Study Provides Insight Into Cerebral Embolization During TAVR

Embolic protection devices capture debris in the vast majority of transcatheter aortic valve replacement (TAVR) cases, according to a small, single-center study published in the April 27, 2015, issue of JACC: Cardiovascular Interventions. Risk of embolization is higher in patients receiving balloon-expandable valves or with a greater degree of oversizing.

Nicolas M. Van Mieghem, MD, and colleagues at Erasmus Medical Center (Rotterdam, the Netherlands), analyzed debris collected by the Montage dual filter embolic protection device (Claret Medical; Santa Rosa, CA) in 81 patients who underwent TAVR with the balloon-expandable Sapien XT valve (Edwards Lifesciences; n = 24) or the self-expanding CoreValve (Medtronic; n = 46) or Portico (St. Jude Medical; n = 1) valves. Patients were treated between December 2011 and December 2013.Take Home: Study Provides Insight Into Cerebral Embolization During TAVR

The cohort displayed substantial aortic root calcification, with a median Agatston score of 3,000. Most procedures (93%) were performed via the transfemoral route. Balloon predilation was routine (90%), and postdilation was required in more than one-quarter of cases. Filter devices were deployed in the brachiocephalic trunk and left common carotid artery.

Debris Common

Debris was captured in 86% of patients, with a mean size of 1 mm and ranging from 0.1 to 9.0 mm. Thrombotic material was found in 74% of patients and tissue-derived debris in 63%. Embolized tissue was derived from the native aortic valve leaflets, aortic wall, or left ventricular myocardium.

Tissue-derived debris was more commonly observed in patients implanted with balloon-expandable rather than self-expanding valves (79% vs 56%; P = .05). However, there was no difference in the odds of finding thrombotic material between the valve types.

Multivariate logistic regression analysis showed that use of balloon-expandable valves and greater cover index (a surrogate for valve oversizing) were independently associated with increased risk of tissue embolization (table 1). Valve area, comorbid PAD, and use of post-dilation did not appear to influence risk.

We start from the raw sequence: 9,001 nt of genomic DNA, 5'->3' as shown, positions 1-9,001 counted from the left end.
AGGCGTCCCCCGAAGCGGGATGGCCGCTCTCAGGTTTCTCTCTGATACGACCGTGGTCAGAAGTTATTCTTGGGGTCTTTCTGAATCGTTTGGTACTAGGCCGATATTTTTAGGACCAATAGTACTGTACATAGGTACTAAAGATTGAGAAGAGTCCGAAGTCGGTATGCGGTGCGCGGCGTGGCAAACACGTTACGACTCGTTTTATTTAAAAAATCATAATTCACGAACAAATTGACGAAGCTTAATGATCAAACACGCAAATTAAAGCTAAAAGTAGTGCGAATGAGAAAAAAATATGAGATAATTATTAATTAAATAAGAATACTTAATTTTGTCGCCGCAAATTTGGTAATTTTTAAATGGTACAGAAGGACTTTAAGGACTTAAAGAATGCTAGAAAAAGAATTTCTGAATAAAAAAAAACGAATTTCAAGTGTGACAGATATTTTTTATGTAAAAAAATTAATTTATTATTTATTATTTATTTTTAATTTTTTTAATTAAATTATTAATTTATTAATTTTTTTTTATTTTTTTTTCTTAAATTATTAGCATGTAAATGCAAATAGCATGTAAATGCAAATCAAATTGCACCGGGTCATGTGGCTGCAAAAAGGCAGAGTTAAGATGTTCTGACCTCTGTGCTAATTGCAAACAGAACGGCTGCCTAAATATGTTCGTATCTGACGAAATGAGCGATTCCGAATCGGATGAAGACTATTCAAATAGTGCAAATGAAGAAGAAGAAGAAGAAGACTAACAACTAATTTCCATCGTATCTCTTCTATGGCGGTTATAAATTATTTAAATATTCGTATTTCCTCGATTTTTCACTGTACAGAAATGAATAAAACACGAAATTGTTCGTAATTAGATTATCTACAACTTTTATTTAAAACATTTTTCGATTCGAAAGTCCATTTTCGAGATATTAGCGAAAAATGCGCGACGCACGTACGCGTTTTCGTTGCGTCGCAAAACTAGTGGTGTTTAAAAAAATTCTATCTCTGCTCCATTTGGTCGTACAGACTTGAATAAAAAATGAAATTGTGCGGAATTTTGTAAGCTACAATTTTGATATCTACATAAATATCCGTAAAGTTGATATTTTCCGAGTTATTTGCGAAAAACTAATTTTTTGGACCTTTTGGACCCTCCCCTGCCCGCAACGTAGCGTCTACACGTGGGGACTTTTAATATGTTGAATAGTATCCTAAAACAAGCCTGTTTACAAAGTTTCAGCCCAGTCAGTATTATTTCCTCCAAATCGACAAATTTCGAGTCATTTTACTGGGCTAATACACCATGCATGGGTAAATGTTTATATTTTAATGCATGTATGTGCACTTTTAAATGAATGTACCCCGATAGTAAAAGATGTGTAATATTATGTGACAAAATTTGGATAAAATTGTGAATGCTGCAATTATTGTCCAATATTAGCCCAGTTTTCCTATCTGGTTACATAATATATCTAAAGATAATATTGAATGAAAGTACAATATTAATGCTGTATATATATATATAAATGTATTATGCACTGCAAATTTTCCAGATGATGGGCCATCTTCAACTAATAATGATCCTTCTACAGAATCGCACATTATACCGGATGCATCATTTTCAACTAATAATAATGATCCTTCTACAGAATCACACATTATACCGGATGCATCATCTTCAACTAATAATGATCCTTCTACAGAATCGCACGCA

Table 1. Independent Predictors of Tissue Embolization

One patient had a TIA at 1 week after successful CoreValve implantation during an episode of new-onset A-fib. In addition, 2 patients experienced disabling stroke—1 immediately after TAVR with CoreValve complicated by pericardial effusion and 1 after TAVR with Sapien XT complicated by valve embolization and rescue CoreValve implantation. Both patients ultimately died of multiorgan failure. Overall mortality at 30 days was 3%.

Ongoing Stroke Risk?

The study is the first to describe the debris that ends up in embolic filters during TAVR and provide information on its origin, Eugene Blackstone, MD, of the Cleveland Clinic (Cleveland, OH), told TCTMD in an email.

While filters capture most of the debris released during TAVR, some still reaches the brain. In an accompanying editorial, Josep Rodés-Cabau, MD, and Rishi Puri, MBBS, PhD, of the Quebec Heart and Lung Institute (Quebec City, Canada), note that, of all the percutaneous cardiac interventions, TAVR is associated with the highest stroke rate. It averages about 3% within the 30 days following the procedure in large registries and hovers around 4% to 5% in the 2 randomized trials in high-risk patients, they report.

“When it comes to frank strokes (and transient ischemic attacks) after TAVR, [few] are related to the time of the procedure,” Dr. Blackstone said. “There is an ongoing substantial risk of stroke for the rest of these patients’ lives.”